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Wednesday, 12 August 2020

Turkey committed 'gross human rights violations': Amnesty

Amnesty International most recent report says that Turkish authorities crackdown on Gezi park protest movement was often heavy-handed

AFP , Wednesday 2 Oct 2013
Turkey
A protester holds a placard with an image of Ethem Sarisuluk, a 26-year-old Turkish man who was killed allegedly by a riot police officer in Ankara during an anti-government protest in June, as the trial against the policeman starts in Ankara, Turkey, Monday, Sept. 23, 2013 (Photo: AP)
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The Turkish authorities committed "gross human rights violations" during anti-government protests that rocked the country in June, Amnesty International said in a report released on Wednesday.

"The attempt to smash the Gezi Park protest movement involved a string of human rights violations on a huge scale," Andrew Gardner, the London-based watchdog's Turkey expert, said in a statement.

"They include the wholesale denial of the right to peaceful assembly and violations of the rights to life, liberty and the freedom from torture and ill-treatment," he added.

What started as a relatively small environmentalist movement to save Istanbul's central Gezi Park from re-development evolved into a nationwide wave of protests against Prime Minister Recep Tayyip Erdogan, who is seen as increasingly authoritarian.

The Turkish police's crackdown was often heavy-handed. Six people were killed and more than 8,000 injured during the protests, according to the Turkish doctors' union.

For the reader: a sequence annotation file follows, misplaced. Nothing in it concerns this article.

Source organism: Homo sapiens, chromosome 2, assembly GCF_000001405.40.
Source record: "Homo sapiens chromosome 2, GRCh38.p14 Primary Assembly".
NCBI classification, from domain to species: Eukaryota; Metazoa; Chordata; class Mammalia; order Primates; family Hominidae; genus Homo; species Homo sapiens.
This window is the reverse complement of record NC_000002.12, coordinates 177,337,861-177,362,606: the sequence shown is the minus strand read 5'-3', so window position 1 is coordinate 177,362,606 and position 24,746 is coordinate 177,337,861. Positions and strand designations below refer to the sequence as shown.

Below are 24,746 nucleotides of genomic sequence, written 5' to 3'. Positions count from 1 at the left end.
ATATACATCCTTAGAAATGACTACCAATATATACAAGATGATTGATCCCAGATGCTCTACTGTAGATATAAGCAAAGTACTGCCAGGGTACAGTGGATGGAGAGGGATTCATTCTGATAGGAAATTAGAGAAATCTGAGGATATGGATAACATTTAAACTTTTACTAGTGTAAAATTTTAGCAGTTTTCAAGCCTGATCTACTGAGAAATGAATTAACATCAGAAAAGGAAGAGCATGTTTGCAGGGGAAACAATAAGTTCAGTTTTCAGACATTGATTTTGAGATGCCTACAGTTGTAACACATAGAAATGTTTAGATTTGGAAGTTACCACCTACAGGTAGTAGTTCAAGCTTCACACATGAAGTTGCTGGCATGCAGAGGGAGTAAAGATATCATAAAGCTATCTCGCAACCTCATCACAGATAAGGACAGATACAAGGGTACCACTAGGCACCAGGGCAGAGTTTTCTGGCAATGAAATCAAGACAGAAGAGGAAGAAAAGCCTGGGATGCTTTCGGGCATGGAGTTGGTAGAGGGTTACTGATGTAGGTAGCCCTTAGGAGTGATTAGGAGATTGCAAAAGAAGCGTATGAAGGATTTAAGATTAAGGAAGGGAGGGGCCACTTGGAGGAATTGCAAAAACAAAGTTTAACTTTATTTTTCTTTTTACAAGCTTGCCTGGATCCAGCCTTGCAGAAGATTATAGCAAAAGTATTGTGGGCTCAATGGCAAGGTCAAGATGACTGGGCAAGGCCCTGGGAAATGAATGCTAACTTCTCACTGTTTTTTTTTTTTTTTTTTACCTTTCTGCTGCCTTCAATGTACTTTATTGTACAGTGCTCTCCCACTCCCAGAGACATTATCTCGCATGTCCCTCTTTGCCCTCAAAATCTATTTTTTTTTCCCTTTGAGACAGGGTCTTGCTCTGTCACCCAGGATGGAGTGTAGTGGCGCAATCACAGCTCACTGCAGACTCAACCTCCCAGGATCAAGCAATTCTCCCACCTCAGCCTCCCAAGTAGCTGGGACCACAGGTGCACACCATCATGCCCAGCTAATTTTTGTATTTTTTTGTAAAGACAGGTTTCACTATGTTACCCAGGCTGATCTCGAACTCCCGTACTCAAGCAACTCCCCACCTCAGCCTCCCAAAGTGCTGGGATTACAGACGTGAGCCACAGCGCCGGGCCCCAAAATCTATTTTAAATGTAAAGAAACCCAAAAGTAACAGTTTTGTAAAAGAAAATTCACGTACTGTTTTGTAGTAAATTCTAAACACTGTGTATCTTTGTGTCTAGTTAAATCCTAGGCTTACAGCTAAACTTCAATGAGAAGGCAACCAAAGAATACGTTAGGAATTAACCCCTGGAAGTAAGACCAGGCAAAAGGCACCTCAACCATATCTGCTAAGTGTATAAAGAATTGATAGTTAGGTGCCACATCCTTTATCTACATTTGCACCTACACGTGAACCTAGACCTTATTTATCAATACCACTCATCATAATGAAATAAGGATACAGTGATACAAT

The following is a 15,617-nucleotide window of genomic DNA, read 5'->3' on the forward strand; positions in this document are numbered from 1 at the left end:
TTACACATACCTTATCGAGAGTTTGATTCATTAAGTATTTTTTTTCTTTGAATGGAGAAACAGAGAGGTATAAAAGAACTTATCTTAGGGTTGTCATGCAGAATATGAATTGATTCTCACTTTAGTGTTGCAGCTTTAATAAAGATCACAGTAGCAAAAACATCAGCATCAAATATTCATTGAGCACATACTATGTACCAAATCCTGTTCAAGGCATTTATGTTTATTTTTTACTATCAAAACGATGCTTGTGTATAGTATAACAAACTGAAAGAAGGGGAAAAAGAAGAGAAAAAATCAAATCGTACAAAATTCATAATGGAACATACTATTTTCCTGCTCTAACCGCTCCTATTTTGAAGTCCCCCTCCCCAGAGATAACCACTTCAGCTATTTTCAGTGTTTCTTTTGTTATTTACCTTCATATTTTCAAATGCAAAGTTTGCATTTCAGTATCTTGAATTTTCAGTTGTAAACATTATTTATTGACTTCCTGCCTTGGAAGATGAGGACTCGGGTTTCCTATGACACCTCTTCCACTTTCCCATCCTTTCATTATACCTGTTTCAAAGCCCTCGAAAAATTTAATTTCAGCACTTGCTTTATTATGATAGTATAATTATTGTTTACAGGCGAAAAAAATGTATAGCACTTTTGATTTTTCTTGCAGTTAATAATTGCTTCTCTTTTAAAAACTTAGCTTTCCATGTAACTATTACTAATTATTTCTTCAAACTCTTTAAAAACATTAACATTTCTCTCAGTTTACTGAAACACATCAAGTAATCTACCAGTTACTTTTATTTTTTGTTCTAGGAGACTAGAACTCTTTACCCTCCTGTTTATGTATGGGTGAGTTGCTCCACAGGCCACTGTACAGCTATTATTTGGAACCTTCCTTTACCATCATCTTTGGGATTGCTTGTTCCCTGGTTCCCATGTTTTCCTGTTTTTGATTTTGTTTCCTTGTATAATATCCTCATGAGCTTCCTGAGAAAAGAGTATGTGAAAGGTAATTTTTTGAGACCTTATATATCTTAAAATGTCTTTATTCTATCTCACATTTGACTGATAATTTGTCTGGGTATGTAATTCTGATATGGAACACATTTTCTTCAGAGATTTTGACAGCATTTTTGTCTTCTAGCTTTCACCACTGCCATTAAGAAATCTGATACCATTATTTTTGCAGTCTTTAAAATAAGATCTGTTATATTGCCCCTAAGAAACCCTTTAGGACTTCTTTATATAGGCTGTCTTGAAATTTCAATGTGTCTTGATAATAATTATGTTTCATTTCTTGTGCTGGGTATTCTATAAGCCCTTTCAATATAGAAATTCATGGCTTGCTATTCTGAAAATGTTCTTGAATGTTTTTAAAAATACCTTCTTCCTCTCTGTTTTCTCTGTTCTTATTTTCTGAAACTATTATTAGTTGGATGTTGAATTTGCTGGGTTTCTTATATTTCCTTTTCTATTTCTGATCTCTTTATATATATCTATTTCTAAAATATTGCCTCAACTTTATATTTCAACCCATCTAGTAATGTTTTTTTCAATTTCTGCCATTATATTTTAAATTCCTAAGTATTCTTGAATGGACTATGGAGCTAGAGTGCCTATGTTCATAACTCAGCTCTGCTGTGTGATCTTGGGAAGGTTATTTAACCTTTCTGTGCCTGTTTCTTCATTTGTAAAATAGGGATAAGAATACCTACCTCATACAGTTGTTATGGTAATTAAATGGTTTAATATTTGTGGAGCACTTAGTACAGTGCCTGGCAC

Amnesty -- detailing the use of live ammunition, tear gas, water cannon, plastic bullets and beatings -- said the deaths of at least three protesters were linked to the "abusive use of force by police."

The police "routinely" fired directly at protesters, bystanders and sometimes into residential buildings and medical facilities, resulting in hundreds of injuries, according to witnesses interviewed by the rights group.

The Amnesty website carried a video accompanying the report's release and entitled "When Turkey took torture to the streets".

The report said the wave of violence had harmed Turkey's ambition to become a democratic model for Muslim countries and "exposed a striking intolerance of opposing voices."

The watchdog said there was still time for Turkey to comply with international laws and conventions in the unrest's aftermath, which has seen the regime take a tough line on protesters.

"The vast majority of police abuses already look likely to go unpunished, while many of those who organised and participated in the protests have been vilified, abused - and now face prosecution on unfair or inflated charges," the report said.

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